Without the full picture (i.e., candid testimonial from the filmmakers and actors), it's really hard to say. Those who check this film out had better do their research first to make sure it suits them, because the film's baseball hook is subverted, both by lack of actual sports and the prevailing themes. Judging by their participation, the baseball players are brave and forthright young men who don't mind presenting their locker room as a place where young men find their sexualities swayed. However, given Hong Kong's conservative values, the film's open look at what happens on their baseball team is likely not what audiences want to see, and indeed it's more believable that City Without Baseball will cause private outrage rather than interest (however, given the film's box office take, complete disinterest is a possibility too). This is a city and populace that went insane from sex photos of twenty-something idols - do the Hong Kong people really want to see their representative athletes in full-frontal nude scenes, and sharing their personal experiences about sex and latent homosexuality?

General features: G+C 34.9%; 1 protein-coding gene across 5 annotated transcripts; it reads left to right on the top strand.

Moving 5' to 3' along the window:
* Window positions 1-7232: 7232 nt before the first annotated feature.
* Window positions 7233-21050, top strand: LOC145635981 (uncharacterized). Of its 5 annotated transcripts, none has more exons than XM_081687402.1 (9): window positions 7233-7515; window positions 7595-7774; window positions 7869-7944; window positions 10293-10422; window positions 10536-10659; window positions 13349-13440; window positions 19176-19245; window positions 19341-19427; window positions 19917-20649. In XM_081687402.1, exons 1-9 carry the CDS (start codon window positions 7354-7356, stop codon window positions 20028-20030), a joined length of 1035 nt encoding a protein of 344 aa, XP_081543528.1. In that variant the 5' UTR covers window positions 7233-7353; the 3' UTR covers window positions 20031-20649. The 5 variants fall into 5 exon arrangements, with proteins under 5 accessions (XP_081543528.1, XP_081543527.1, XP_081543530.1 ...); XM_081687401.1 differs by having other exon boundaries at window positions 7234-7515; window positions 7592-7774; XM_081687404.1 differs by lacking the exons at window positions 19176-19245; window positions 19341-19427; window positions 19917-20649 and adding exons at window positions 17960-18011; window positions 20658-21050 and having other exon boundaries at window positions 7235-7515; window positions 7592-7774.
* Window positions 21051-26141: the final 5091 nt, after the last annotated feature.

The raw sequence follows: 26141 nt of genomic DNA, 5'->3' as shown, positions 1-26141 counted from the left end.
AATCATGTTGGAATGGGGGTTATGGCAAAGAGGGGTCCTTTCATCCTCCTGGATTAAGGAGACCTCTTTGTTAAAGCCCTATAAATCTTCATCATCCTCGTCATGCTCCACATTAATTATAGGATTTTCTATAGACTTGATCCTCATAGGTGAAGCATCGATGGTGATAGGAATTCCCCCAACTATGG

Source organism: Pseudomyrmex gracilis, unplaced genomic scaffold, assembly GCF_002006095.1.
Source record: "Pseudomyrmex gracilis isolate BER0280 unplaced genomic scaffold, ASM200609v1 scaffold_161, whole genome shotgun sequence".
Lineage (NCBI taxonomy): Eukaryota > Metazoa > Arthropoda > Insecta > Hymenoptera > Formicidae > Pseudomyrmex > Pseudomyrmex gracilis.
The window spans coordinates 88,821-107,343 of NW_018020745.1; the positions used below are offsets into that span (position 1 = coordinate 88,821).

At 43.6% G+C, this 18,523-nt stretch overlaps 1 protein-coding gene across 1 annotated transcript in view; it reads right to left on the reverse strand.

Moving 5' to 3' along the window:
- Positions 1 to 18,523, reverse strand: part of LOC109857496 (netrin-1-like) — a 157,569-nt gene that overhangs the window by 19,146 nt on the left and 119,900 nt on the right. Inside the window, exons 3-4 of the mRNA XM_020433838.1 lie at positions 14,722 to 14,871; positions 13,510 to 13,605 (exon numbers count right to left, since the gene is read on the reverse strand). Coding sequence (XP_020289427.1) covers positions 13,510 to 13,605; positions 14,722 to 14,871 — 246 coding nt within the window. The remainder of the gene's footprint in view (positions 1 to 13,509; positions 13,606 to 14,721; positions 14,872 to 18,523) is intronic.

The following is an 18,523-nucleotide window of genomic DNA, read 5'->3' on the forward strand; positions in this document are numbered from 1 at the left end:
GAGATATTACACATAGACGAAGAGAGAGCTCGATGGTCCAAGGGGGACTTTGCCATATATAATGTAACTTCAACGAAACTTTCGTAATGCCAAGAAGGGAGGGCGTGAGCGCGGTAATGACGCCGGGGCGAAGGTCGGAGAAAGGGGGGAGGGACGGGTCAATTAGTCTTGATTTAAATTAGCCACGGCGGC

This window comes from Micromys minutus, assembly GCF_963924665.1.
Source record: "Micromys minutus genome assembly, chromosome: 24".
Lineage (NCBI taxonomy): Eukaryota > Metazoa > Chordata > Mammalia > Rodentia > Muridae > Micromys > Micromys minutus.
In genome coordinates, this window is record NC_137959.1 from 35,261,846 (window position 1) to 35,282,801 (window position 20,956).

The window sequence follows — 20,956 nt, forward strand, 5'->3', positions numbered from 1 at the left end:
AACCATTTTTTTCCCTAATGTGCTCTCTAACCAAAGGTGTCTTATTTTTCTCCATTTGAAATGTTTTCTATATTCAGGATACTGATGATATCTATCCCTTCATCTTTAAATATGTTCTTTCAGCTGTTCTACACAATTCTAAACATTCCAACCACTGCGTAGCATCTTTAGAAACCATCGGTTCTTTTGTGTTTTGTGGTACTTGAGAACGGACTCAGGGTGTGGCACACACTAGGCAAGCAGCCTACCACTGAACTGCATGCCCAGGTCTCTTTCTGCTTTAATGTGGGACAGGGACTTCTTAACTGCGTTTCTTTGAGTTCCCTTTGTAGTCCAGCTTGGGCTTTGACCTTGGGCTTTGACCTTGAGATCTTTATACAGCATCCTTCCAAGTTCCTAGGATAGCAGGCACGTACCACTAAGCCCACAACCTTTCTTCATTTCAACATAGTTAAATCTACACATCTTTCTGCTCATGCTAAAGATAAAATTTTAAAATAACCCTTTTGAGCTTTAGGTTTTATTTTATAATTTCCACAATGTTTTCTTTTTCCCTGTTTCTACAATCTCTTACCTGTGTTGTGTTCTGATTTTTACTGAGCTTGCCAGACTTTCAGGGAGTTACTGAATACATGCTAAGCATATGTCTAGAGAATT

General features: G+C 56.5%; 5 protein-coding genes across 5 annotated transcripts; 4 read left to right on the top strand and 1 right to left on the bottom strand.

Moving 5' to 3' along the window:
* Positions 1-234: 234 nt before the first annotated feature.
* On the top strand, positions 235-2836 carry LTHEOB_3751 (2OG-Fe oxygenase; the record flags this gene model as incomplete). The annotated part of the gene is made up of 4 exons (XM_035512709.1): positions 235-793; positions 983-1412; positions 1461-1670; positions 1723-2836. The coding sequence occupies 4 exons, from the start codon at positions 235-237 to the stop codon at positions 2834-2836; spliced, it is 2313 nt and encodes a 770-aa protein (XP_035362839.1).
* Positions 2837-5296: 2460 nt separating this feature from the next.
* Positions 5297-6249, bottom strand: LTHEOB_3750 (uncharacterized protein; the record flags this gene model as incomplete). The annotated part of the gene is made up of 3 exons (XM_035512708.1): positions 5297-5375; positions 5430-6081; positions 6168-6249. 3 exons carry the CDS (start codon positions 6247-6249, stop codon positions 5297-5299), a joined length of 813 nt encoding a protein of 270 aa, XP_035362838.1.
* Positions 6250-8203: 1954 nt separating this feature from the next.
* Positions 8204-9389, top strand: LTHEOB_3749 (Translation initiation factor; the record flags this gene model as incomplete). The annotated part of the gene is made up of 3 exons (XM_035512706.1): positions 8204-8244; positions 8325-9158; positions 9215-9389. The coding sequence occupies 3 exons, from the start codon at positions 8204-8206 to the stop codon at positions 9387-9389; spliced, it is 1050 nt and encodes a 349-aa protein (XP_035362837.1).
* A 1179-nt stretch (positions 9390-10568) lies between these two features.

I'm guessing "no", but I cannot speak for the majority - nor probably even a minority. As a film intended for public consumption, City Without Baseball is so polarizing that it doesn't seem to fit any audience. As such, it's really hard to figure out who the film is for. Foreign art film aficionados may enjoy its existential themes and exploration of alternative lifestyles. Fans of Yaoi manga and Boys' Love movies could enjoy the romantic overtones between the cut, handsome and naked young men. Willing followers of auteur theory could delight at reading Scud's personal connection to the film (while Laurence Lau is billed as co-director, Scud was the film's driving creative force). Fans of self-indulgent postmodern filmmaking could find this a diverting and noble affair. Sports fans? Uh...they'll have to pass, as the film has little sports, and what does exist is so cursory that it's wholly unsatisfying. City Without Baseball isn't a failure, but it's more of an attempt than an actual success, and its intended audience is such a mystery that one can only assume that the filmmakers made the film simply for themselves. There's value here, but City Without Baseball ultimately feels like a personal vanity project from a filmmaker who had too much to say, and chose a curious subject with which to do it. (Kozo 2008)